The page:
The primary purpose of an office is to provide a place to get the work done. In many occasions, it means working behind the computer or a laptop – yet a simple desk with a chair, a socket for electricity and WIFI isn’t enough. People want (and need) inspiring workspaces. A recent study by Steelcase regarding global office workers found that although 77 per cent of people have their own assigned workstation, the vast majority—87 per cent—spend two to four hours every day working someplace else. So why are they leaving their desks? The reason is a monotony – a little more than half of the people (51%) said they need to escape from working in the same place during their day. Also, they are seeking more in-depth relationships with co-workers, and 43% believe that informal spaces can help to build more trust.
When digging into Steelcase study results, it becomes clear that many traditional office spaces struggle with providing the desired workspace. The study states that 53% of responders can’t find the right type of space they need, and 40% say they don’t have enough informal space. It all leads to more time spent on finding a comfortable place for working, lower productivity and contentment.
Traditional companies follow the lead of coworking centres
When creating a new office space, many companies follow the interior design solutions of coworking centres – providing the workers with workstations and lounges, creating private spaces and common leisure areas, where people can relax and socialize. What makes the interior design in coworking centres different from traditional offices?
It all comes down to the primary goal. The starting point for designing a coworking centre is to create a space where people from different fields and preferences could do their best work possible. Everyone has an option to choose the most suitable workstation – a private office or a dedicated desk at the wisely designed open area. Indrek Hääl, CEO and founder of Workland, the largest network of coworking centres in the Baltics, states that the mission for Workland is to create the best possible environment for the businesses to grow and thrive continuously. The purpose is reflected in the interior architecture and community building.
“Coworking centres aim to create an environment where people and business want to work and operate,” Hääl comments.
Steelcase study results also show that there is a hierarchy of needs when it comes to office spaces. When in life people have basic needs like food, water and safety, there are also needs regarding office spaces. Organizations should provide people with technology, a diverse range of areas supporting different types of work and permission to use these spaces if they expect them to thrive. Mostly the technology and permission to work in informal spaces are covered. But what traditional companies and offices are lacking is the range of areas, where people would like to work that support their physical, cognitive and emotional wellbeing.
Versatile environment boosts productivity
Each of the eleven Workland’s coworking centres in the Baltics has its unique look and style, taking into consideration the location, building itself and the latest trends and solutions regarding work environment. For example, the centre in an old paper factory building in Maakri street, Tallinn, has an industrial touch in the interior design. Quadrum centre in Vilnius, located in a modern business centre has a more contemporary and colourful feel with a lot of natural light, panoramic views to Neris River and a cosy outdoor terrace.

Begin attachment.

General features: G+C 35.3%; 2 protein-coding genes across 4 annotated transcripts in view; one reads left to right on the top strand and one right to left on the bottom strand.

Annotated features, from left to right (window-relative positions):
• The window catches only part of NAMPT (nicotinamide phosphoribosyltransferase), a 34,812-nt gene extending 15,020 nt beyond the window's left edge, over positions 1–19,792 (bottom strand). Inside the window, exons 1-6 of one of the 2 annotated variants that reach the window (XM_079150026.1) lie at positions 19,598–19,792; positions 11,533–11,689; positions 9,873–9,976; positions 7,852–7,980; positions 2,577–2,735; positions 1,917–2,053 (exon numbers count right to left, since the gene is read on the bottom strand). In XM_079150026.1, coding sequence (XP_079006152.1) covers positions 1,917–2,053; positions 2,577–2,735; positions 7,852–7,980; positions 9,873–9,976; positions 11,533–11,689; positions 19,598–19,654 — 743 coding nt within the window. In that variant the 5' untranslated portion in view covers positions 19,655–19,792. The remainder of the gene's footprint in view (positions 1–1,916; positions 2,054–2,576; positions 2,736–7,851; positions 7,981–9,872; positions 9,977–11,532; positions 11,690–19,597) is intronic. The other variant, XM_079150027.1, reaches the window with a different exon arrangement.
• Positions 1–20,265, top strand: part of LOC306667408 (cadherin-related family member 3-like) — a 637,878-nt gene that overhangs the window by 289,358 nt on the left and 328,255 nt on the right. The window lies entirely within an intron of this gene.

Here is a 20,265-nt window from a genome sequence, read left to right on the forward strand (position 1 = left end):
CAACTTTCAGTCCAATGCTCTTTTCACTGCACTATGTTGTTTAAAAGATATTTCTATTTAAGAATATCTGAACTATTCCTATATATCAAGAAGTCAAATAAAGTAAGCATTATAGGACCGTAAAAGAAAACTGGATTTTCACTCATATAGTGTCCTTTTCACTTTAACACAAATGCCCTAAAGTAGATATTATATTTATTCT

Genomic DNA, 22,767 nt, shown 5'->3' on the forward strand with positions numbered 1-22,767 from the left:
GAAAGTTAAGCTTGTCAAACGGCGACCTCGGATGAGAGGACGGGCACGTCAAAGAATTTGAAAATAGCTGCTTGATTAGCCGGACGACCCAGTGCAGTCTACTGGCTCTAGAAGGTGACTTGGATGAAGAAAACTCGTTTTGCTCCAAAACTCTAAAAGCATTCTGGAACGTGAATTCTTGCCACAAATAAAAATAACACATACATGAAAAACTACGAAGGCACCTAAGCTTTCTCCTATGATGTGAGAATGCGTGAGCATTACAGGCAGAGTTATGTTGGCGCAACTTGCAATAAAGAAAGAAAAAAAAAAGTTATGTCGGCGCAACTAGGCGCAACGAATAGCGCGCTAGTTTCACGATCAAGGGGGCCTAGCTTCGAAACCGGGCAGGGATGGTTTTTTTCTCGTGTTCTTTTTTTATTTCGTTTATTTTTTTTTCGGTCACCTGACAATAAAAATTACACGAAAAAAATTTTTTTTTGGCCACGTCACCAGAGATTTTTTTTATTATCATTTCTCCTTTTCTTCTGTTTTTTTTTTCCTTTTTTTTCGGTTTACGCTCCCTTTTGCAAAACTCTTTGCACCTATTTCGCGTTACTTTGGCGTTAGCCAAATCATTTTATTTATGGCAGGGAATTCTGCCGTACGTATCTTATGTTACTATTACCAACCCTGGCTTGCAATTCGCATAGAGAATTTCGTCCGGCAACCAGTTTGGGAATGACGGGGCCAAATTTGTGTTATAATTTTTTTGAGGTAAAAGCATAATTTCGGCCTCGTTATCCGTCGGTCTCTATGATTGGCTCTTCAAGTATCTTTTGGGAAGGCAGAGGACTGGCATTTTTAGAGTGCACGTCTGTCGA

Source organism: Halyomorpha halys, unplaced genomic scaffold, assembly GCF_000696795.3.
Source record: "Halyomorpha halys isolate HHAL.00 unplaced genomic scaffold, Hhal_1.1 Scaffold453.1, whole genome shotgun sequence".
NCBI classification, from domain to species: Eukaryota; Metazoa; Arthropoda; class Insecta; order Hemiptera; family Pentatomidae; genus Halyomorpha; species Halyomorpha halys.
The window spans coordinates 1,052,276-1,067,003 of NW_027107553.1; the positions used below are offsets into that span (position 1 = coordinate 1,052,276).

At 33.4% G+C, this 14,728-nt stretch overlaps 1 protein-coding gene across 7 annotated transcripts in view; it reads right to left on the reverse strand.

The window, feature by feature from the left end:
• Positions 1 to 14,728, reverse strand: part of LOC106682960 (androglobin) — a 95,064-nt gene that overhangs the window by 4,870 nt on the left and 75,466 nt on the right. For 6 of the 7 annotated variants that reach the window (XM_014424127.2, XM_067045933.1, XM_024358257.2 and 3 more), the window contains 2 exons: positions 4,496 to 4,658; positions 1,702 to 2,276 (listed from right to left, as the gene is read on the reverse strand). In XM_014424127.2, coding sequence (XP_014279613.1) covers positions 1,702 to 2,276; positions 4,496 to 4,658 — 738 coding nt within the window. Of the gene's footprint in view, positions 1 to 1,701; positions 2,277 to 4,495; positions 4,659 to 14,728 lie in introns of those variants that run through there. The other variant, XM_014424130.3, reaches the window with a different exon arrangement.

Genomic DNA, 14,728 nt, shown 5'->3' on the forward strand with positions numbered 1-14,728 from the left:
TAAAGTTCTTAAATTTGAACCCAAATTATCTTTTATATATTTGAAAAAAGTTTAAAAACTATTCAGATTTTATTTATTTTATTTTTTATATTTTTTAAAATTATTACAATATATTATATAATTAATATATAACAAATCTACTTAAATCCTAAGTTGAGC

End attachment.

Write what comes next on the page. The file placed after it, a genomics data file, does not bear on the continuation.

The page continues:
While designing the Workland centres, the use of the rooms, the functionality and the path of people’s movement is taken into consideration as well the knowledge of spatial psychology and behavioural sciences. The aim is to find the best design solution that brings people together, enables communication and thus generate new ideas and cooperation. “The interior design of Workland offices encourages movement, communication, networking and coworking as well as productivity, creativity, inspiration and deep focusing,” Hääl adds.
It is worth to mention that kitchen-lounge in coworking office has a slightly different meaning. In essence, it is not just a place for a quick bite, but more like a “hotspot” of the centre, where you can hang out anytime and take part of the most exciting spontaneous conversations. Of course, it does not happen by accident; the venue has been designed precisely for that purpose.
Also, coworking offices operate on the sustainable principals of sharing economy – shared kitchen, coffee-machine and fridge, shared meeting rooms and lounge areas, printers and other technical equipment. It all together helps to reduce the carbon footprint each company would have when having a private office space separately with all the mentioned features.
Even though some people prefer home offices, working in a well-designed coworking space provides a more professional outlook. A chat with a colleague or the quiet working environment could have a significant boost on your motivation. The versatile environment allows everyone to change the location when needed – have a call in a phone booth, meeting at the designated room or work on our e-mails on the comfortable couch. Changing the environment usually has a positive effect on creativity, and it provides new perspectives.
As people have a different kind of preferences, a well-design coworking space takes several of them into account. These are the essential interior design principles applied in Workland coworking centres:
- As much natural light as possible
- The harmony between the exterior and interior of the building
- A lot of air and open space
- Warm and cosy atmosphere
- Areas for private meetings and calls
- Quite areas for deep-focus work
- Lounges and kitchen for networking and chatting
- Security and accessibility 24/7
- Humble and supportive community